Eleven people, including a lawmaker and four of his family, were killed in an ambush by tribal separatists in the eastern Indian state of Arunachal Pradesh, a senior police official said on Tuesday.
Heavily armed militants fired automatic weapons at the five-vehicle convoy of Tirong Aboh, a member of the legislative assembly for the state seat of Khonsa, in the Tirap district near the border with Myanmar, the police official said.
Tirong Aboh belonged to the National People's Party (NPP) and was seeking reelection.
He was heading to his constituency from Assam when militants opened fire on the vehicle near Bogapani village around 11:30 a.m., Tirap Deputy Commissioner P. N. Thungon said, according to The Times of India.
"We are yet to ascertain the group responsible for the attack," a police official, who declined to be named as he is not authorized to talk to the media, told Reuters.
The area where the ambush took place is very remote, making investigation of the attack difficult, the official said.
Local media reports indicated the militants are suspected to belong to the National Socialist Council of Nagaland (NSCN), an insurgent group that operates in northeastern India.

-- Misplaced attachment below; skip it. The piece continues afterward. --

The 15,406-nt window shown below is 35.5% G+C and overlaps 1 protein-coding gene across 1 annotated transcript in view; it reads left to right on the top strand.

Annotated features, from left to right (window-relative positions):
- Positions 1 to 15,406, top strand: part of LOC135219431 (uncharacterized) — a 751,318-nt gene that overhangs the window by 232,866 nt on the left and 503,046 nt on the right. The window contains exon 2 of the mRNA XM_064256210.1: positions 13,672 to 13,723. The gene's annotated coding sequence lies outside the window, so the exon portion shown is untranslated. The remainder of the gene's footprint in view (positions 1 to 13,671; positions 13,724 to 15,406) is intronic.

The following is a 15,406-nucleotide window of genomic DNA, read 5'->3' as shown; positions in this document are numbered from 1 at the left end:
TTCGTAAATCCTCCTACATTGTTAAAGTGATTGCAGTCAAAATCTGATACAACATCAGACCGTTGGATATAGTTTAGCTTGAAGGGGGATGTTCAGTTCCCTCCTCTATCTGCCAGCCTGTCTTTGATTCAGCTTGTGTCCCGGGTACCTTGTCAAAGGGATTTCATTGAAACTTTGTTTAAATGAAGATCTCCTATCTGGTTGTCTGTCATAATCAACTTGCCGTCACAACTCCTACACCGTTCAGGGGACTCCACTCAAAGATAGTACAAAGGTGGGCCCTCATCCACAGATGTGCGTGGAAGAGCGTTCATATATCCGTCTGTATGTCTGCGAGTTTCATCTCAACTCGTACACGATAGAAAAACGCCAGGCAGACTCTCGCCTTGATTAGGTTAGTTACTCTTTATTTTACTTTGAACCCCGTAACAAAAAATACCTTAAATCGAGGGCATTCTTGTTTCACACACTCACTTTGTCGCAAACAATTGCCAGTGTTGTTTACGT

"Extremely shocked by unfortunate incident of killing of Khonsa MLA Tirong Aboh along with several others by insurgents," Arunachal Pradesh Chief Minister Pema Khandu tweeted.
NPP President Conrad Sangma condemned the attack and called on the Prime Minister's Office and Home Minister Rajnath Singh to take action against those responsible.
The NPP is extremely shocked and saddened by the news of the death of its MLA Shri Tirong Aboh (Arunachal Pradesh) and his family. We condemn the brutal attack and urge @rajnathsingh and @PMOIndia to take action against those responsible for such attack.— Conrad Sangma (@SangmaConrad) May 21, 2019
Arunachal Pradesh went to polls on April 11 in India's massive, multi-stage general election. State assembly and general election results are due to be announced on Thursday.
Attacks on Indian officials by separatist militias have declined in recent years, though dozens of groups still operate in north and eastern areas of the country.
In April, five people including a lawmaker from India's ruling party were killed in the eastern state of Chhattisgarh when Maoist militants detonated a bomb as an entourage traveled back from a campaign appearance.